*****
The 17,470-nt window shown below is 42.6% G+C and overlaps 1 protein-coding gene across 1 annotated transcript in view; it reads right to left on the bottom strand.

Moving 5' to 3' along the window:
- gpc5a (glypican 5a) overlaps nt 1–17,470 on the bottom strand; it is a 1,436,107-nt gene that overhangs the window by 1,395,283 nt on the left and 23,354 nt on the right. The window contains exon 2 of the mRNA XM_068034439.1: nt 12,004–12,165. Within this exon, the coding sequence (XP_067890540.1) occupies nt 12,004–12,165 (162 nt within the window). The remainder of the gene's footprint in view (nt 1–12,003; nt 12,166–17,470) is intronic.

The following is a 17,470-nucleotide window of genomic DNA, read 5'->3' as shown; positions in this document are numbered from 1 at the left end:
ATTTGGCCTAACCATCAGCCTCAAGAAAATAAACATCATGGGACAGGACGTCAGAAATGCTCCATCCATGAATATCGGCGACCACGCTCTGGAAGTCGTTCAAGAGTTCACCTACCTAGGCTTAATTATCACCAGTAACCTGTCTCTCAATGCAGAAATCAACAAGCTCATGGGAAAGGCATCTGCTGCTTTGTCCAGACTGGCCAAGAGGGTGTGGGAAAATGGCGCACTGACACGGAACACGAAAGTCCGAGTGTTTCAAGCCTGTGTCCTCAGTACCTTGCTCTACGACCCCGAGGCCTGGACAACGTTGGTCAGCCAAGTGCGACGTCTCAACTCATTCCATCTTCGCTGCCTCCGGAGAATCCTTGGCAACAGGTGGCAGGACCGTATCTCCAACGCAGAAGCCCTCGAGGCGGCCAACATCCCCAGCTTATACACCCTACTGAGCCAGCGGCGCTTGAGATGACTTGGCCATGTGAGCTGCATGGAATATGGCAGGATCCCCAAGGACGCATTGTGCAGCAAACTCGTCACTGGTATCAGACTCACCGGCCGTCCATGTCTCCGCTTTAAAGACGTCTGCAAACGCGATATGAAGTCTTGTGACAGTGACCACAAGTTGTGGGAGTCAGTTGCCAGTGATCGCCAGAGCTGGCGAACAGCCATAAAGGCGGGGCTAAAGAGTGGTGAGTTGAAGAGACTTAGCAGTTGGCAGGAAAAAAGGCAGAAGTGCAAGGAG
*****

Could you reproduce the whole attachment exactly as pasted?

The 17,470-nt window shown below is 42.6% G+C and overlaps 1 protein-coding gene across 1 annotated transcript in view; it reads right to left on the bottom strand.

Moving 5' to 3' along the window:
- gpc5a (glypican 5a) overlaps nt 1–17,470 on the bottom strand; it is a 1,436,107-nt gene that overhangs the window by 1,395,283 nt on the left and 23,354 nt on the right. The window contains exon 2 of the mRNA XM_068034439.1: nt 12,004–12,165. Within this exon, the coding sequence (XP_067890540.1) occupies nt 12,004–12,165 (162 nt within the window). The remainder of the gene's footprint in view (nt 1–12,003; nt 12,166–17,470) is intronic.

The following is a 17,470-nucleotide window of genomic DNA, read 5'->3' as shown; positions in this document are numbered from 1 at the left end:
ATTTGGCCTAACCATCAGCCTCAAGAAAATAAACATCATGGGACAGGACGTCAGAAATGCTCCATCCATGAATATCGGCGACCACGCTCTGGAAGTCGTTCAAGAGTTCACCTACCTAGGCTTAATTATCACCAGTAACCTGTCTCTCAATGCAGAAATCAACAAGCTCATGGGAAAGGCATCTGCTGCTTTGTCCAGACTGGCCAAGAGGGTGTGGGAAAATGGCGCACTGACACGGAACACGAAAGTCCGAGTGTTTCAAGCCTGTGTCCTCAGTACCTTGCTCTACGACCCCGAGGCCTGGACAACGTTGGTCAGCCAAGTGCGACGTCTCAACTCATTCCATCTTCGCTGCCTCCGGAGAATCCTTGGCAACAGGTGGCAGGACCGTATCTCCAACGCAGAAGCCCTCGAGGCGGCCAACATCCCCAGCTTATACACCCTACTGAGCCAGCGGCGCTTGAGATGACTTGGCCATGTGAGCTGCATGGAATATGGCAGGATCCCCAAGGACGCATTGTGCAGCAAACTCGTCACTGGTATCAGACTCACCGGCCGTCCATGTCTCCGCTTTAAAGACGTCTGCAAACGCGATATGAAGTCTTGTGACAGTGACCACAAGTTGTGGGAGTCAGTTGCCAGTGATCGCCAGAGCTGGCGAACAGCCATAAAGGCGGGGCTAAAGAGTGGTGAGTTGAAGAGACTTAGCAGTTGGCAGGAAAAAAGGCAGAAGTGCAAGGAG